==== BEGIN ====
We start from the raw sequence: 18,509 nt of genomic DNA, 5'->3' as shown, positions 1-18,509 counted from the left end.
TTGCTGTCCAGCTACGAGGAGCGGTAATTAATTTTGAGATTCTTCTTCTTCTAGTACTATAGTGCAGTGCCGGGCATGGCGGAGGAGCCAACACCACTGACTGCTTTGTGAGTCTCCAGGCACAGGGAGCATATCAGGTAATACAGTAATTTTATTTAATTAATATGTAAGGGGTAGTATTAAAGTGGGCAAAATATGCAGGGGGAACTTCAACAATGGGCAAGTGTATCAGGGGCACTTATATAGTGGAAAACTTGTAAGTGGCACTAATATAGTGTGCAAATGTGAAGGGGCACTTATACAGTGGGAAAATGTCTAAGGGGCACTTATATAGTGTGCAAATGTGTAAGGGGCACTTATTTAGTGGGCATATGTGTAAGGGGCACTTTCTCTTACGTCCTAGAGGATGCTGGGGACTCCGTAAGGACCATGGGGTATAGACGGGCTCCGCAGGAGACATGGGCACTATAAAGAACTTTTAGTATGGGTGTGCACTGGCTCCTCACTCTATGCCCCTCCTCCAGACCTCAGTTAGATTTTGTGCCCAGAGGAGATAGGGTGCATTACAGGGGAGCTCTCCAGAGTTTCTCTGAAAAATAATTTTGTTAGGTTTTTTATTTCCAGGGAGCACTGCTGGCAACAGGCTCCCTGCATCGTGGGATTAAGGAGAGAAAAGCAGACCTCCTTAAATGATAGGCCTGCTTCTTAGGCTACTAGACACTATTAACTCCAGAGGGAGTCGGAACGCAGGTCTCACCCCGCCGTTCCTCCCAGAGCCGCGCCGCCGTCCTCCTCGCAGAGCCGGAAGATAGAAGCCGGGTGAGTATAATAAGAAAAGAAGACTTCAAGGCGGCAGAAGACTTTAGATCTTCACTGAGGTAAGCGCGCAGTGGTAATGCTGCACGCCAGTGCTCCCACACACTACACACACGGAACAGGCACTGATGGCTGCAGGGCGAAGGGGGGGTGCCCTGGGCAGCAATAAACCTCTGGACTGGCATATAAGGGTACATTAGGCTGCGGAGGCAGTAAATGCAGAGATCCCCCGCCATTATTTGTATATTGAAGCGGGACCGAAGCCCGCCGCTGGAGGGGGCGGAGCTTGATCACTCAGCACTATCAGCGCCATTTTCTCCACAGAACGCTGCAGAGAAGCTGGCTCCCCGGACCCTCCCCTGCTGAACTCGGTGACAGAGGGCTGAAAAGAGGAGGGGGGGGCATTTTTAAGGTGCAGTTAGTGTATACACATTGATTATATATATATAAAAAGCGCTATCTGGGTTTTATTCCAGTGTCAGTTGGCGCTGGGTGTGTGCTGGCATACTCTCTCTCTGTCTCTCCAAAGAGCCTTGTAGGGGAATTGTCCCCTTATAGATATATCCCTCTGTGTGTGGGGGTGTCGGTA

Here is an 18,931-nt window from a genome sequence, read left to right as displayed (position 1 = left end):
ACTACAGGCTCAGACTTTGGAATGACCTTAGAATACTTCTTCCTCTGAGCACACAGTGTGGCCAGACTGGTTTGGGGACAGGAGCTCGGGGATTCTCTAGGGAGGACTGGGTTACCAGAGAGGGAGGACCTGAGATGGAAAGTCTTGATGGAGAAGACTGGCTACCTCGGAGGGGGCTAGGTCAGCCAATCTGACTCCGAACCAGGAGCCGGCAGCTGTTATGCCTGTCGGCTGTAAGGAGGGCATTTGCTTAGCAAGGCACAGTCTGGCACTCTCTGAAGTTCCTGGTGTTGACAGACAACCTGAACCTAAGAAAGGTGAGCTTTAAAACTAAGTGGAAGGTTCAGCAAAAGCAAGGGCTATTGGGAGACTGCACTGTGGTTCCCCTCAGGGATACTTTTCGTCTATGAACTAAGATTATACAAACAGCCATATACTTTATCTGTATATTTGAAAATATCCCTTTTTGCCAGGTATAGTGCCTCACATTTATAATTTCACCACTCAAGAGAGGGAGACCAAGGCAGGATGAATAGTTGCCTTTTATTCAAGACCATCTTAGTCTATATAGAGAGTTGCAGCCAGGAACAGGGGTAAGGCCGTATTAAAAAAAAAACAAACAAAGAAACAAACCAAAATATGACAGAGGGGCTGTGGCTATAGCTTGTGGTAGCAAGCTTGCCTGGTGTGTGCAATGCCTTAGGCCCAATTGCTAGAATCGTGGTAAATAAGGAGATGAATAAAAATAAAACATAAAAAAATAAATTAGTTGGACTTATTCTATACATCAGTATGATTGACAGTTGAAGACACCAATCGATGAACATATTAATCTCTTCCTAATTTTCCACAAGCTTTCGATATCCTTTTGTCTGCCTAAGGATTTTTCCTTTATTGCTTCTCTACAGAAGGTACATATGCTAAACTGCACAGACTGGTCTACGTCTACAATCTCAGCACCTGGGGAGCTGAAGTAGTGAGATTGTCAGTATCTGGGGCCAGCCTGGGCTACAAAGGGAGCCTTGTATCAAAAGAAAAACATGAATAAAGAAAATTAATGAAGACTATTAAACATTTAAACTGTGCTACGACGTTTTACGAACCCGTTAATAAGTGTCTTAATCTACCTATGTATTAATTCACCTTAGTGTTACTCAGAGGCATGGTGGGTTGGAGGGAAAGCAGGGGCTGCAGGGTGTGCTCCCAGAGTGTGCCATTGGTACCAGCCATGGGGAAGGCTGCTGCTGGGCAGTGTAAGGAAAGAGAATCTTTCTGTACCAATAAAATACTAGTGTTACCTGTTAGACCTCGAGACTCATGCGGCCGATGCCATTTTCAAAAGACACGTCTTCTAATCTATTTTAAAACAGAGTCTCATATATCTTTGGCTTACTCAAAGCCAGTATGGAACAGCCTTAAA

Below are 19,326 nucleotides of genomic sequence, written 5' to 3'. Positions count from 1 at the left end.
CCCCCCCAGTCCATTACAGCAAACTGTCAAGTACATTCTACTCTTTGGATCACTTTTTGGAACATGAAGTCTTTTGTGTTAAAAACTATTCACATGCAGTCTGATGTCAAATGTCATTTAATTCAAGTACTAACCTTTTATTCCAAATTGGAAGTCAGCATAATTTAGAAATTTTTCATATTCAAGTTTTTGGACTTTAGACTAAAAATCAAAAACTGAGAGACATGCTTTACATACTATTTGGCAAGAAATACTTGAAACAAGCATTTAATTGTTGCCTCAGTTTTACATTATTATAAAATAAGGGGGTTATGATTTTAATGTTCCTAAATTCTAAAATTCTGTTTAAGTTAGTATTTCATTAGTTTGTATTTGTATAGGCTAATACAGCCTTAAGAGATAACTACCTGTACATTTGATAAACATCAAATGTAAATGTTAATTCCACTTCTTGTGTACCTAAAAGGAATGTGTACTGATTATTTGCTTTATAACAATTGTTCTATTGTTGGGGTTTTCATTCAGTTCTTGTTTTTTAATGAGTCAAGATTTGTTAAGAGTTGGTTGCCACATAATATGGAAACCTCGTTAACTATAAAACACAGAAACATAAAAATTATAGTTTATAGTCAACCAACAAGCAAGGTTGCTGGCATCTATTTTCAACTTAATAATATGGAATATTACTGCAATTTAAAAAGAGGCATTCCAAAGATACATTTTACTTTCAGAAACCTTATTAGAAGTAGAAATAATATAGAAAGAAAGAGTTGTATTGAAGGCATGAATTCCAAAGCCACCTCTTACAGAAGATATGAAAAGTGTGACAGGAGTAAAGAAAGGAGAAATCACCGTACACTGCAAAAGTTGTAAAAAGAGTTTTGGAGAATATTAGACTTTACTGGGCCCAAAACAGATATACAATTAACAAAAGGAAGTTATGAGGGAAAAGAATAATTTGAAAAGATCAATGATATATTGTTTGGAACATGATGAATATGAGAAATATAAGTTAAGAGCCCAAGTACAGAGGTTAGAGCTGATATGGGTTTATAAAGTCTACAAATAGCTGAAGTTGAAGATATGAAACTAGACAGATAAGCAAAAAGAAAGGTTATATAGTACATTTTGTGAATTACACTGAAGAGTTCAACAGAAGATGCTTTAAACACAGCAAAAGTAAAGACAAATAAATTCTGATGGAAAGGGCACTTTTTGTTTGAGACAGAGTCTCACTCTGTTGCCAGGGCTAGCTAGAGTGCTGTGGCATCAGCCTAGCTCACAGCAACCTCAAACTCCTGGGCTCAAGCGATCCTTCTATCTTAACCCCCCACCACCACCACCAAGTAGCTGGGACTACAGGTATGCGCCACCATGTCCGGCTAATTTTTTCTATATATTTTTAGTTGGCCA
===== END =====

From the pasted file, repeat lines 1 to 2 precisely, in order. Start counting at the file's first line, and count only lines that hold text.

We start from the raw sequence: 18,509 nt of genomic DNA, 5'->3' as shown, positions 1-18,509 counted from the left end.
TTGCTGTCCAGCTACGAGGAGCGGTAATTAATTTTGAGATTCTTCTTCTTCTAGTACTATAGTGCAGTGCCGGGCATGGCGGAGGAGCCAACACCACTGACTGCTTTGTGAGTCTCCAGGCACAGGGAGCATATCAGGTAATACAGTAATTTTATTTAATTAATATGTAAGGGGTAGTATTAAAGTGGGCAAAATATGCAGGGGGAACTTCAACAATGGGCAAGTGTATCAGGGGCACTTATATAGTGGAAAACTTGTAAGTGGCACTAATATAGTGTGCAAATGTGAAGGGGCACTTATACAGTGGGAAAATGTCTAAGGGGCACTTATATAGTGTGCAAATGTGTAAGGGGCACTTATTTAGTGGGCATATGTGTAAGGGGCACTTTCTCTTACGTCCTAGAGGATGCTGGGGACTCCGTAAGGACCATGGGGTATAGACGGGCTCCGCAGGAGACATGGGCACTATAAAGAACTTTTAGTATGGGTGTGCACTGGCTCCTCACTCTATGCCCCTCCTCCAGACCTCAGTTAGATTTTGTGCCCAGAGGAGATAGGGTGCATTACAGGGGAGCTCTCCAGAGTTTCTCTGAAAAATAATTTTGTTAGGTTTTTTATTTCCAGGGAGCACTGCTGGCAACAGGCTCCCTGCATCGTGGGATTAAGGAGAGAAAAGCAGACCTCCTTAAATGATAGGCCTGCTTCTTAGGCTACTAGACACTATTAACTCCAGAGGGAGTCGGAACGCAGGTCTCACCCCGCCGTTCCTCCCAGAGCCGCGCCGCCGTCCTCCTCGCAGAGCCGGAAGATAGAAGCCGGGTGAGTATAATAAGAAAAGAAGACTTCAAGGCGGCAGAAGACTTTAGATCTTCACTGAGGTAAGCGCGCAGTGGTAATGCTGCACGCCAGTGCTCCCACACACTACACACACGGAACAGGCACTGATGGCTGCAGGGCGAAGGGGGGGTGCCCTGGGCAGCAATAAACCTCTGGACTGGCATATAAGGGTACATTAGGCTGCGGAGGCAGTAAATGCAGAGATCCCCCGCCATTATTTGTATATTGAAGCGGGACCGAAGCCCGCCGCTGGAGGGGGCGGAGCTTGATCACTCAGCACTATCAGCGCCATTTTCTCCACAGAACGCTGCAGAGAAGCTGGCTCCCCGGACCCTCCCCTGCTGAACTCGGTGACAGAGGGCTGAAAAGAGGAGGGGGGGGCATTTTTAAGGTGCAGTTAGTGTATACACATTGATTATATATATATAAAAAGCGCTATCTGGGTTTTATTCCAGTGTCAGTTGGCGCTGGGTGTGTGCTGGCATACTCTCTCTCTGTCTCTCCAAAGAGCCTTGTAGGGGAATTGTCCCCTTATAGATATATCCCTCTGTGTGTGGGGGTGTCGGTA